According to a press release, Ernst & Young LLP, has purchased Medtronic's automated external defibrillators (AEDs) to treat incidents of sudden cardiac arrest at work. Ernst & Young has committed to installing Medtronic's LIFEPAK(R) CR Plus AEDs in its 95 offices in the United States.
"By agreeing to implement our LIFEPAK AED program, Ernst & Young becomes a leader in the professional services industry when it comes to improving the health and welfare of its employees," said Robert White, president of Medtronic's Emergency Response Systems business unit.
Although not everyone can be saved from sudden cardiac arrest (SCA), studies show that early defibrillation can dramatically improve survival rates. According to the Occupational Safety and Health Administration (OSHA), 15 percent of work place fatalities--more than 400 per year--are caused by sudden cardiac arrest. Of these victims, OSHA estimates that 160, or 40 percent, could be saved by defibrillation within five minutes. Every year, sudden cardiac arrest strikes up to 450,000 people in the U.S. alone. It generally takes six to 12 minutes for the average U.S. emergency medical services (EMS) team to arrive at the scene of a medical emergency. Survival rates from SCA decrease by about 7 percent to 10 percent every minute defibrillation is delayed.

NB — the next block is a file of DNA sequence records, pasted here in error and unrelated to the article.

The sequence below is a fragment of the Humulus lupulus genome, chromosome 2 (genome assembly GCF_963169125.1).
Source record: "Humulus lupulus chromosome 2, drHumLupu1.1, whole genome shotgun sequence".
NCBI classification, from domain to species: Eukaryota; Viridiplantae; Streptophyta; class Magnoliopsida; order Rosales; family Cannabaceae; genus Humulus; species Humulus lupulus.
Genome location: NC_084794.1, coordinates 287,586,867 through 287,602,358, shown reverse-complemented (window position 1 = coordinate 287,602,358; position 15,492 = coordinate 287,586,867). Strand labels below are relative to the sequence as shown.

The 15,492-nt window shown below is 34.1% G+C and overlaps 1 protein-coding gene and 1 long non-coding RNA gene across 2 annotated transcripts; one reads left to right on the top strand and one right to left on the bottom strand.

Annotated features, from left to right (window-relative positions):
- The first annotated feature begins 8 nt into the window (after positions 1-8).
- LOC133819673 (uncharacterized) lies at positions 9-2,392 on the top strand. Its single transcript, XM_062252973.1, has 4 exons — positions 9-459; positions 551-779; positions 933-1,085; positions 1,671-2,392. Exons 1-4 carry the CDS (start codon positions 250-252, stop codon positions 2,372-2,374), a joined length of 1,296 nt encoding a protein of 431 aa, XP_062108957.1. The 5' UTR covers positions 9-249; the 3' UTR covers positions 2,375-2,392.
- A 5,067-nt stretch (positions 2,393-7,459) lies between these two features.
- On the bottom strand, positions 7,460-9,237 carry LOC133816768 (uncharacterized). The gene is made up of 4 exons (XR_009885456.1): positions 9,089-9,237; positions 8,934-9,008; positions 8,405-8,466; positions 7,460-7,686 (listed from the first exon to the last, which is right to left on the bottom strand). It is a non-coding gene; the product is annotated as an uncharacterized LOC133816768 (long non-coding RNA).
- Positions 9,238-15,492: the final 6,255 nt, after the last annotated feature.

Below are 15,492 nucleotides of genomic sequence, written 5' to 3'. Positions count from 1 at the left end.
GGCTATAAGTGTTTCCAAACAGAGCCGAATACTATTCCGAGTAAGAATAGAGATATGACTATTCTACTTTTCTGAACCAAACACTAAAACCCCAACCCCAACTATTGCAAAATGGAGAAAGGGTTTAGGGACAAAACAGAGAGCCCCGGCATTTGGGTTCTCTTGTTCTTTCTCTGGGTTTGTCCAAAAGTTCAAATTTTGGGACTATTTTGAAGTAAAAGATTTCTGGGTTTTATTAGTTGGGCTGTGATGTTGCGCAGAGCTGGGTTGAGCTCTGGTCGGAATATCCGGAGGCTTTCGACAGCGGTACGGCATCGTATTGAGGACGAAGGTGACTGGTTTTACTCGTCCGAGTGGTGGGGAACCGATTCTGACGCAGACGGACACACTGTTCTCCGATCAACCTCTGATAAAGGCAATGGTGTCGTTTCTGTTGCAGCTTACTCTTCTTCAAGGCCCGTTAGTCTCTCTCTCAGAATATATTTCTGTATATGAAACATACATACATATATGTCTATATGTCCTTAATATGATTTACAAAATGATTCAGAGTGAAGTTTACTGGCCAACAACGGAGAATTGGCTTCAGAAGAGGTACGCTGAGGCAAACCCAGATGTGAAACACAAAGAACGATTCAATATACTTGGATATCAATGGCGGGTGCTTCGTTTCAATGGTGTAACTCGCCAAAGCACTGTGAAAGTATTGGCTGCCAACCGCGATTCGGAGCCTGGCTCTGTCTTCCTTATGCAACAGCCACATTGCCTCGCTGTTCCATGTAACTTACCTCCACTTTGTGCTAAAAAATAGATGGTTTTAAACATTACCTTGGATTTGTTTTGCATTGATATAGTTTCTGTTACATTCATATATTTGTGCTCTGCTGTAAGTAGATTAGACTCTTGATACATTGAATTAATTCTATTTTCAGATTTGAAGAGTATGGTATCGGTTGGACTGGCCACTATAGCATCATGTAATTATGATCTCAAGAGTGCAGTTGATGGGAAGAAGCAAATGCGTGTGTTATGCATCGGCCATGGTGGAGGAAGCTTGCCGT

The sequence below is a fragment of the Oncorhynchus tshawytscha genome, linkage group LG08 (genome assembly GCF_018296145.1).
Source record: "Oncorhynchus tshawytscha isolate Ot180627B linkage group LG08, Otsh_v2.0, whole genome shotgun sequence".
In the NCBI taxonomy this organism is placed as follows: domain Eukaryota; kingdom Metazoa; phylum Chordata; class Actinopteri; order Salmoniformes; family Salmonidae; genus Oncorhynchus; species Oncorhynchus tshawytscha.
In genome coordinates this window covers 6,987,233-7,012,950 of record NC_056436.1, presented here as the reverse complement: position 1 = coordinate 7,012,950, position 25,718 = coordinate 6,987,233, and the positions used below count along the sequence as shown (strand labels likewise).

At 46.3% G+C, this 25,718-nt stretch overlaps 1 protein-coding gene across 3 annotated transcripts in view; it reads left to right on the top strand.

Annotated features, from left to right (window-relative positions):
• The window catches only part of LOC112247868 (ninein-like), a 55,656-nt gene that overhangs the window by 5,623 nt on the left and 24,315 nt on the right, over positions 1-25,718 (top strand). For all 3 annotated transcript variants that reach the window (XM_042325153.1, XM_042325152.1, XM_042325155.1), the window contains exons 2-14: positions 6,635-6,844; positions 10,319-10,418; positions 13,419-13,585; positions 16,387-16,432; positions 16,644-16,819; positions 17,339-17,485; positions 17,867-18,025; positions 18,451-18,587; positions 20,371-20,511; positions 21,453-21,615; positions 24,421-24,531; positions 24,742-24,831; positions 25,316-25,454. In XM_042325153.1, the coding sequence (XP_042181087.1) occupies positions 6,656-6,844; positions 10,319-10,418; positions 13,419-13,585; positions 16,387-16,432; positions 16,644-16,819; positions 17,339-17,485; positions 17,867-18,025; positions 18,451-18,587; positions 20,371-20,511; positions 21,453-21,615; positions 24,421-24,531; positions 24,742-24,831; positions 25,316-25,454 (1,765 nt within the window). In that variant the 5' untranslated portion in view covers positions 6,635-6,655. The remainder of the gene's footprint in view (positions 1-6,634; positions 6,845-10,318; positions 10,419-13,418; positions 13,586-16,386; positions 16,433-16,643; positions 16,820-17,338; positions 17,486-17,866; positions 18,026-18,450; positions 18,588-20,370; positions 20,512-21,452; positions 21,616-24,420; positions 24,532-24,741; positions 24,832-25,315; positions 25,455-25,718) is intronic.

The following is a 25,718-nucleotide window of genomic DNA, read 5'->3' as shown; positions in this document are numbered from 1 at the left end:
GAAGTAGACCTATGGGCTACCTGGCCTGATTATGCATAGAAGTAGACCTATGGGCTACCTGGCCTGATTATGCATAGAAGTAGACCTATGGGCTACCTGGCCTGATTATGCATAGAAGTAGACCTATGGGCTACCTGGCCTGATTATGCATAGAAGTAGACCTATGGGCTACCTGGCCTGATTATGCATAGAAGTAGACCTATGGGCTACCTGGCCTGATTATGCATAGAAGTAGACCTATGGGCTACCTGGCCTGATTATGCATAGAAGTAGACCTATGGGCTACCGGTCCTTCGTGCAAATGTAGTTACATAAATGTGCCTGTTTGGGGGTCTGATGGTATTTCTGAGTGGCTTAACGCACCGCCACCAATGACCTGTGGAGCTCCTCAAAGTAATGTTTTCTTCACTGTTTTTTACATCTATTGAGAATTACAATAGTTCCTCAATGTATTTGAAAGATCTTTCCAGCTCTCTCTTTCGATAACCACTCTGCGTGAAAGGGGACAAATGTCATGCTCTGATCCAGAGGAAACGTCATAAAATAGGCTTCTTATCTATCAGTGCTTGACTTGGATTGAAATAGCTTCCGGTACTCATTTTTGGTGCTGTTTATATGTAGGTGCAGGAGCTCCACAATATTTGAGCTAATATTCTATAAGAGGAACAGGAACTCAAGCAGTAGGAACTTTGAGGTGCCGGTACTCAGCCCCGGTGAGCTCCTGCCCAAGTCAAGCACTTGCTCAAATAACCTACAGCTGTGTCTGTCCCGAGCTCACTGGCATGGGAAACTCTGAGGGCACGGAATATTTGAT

"We see the implementation of LIFEPAK Heart Safe Solutions as a key component of our overall workplace safety initiative," said John Imhoff, Director of Firm Security at Ernst & Young.
In August of 2003, the American College of Occupational and Environmental Medicine (ACOEM) surveyed 400 of its members working in major corporations and businesses and found that 34 percent of those who have implemented an AED program have used their AED at least once to help save a life. The survey also showed that 66 percent of victims of SCA in the workplace were successfully revived.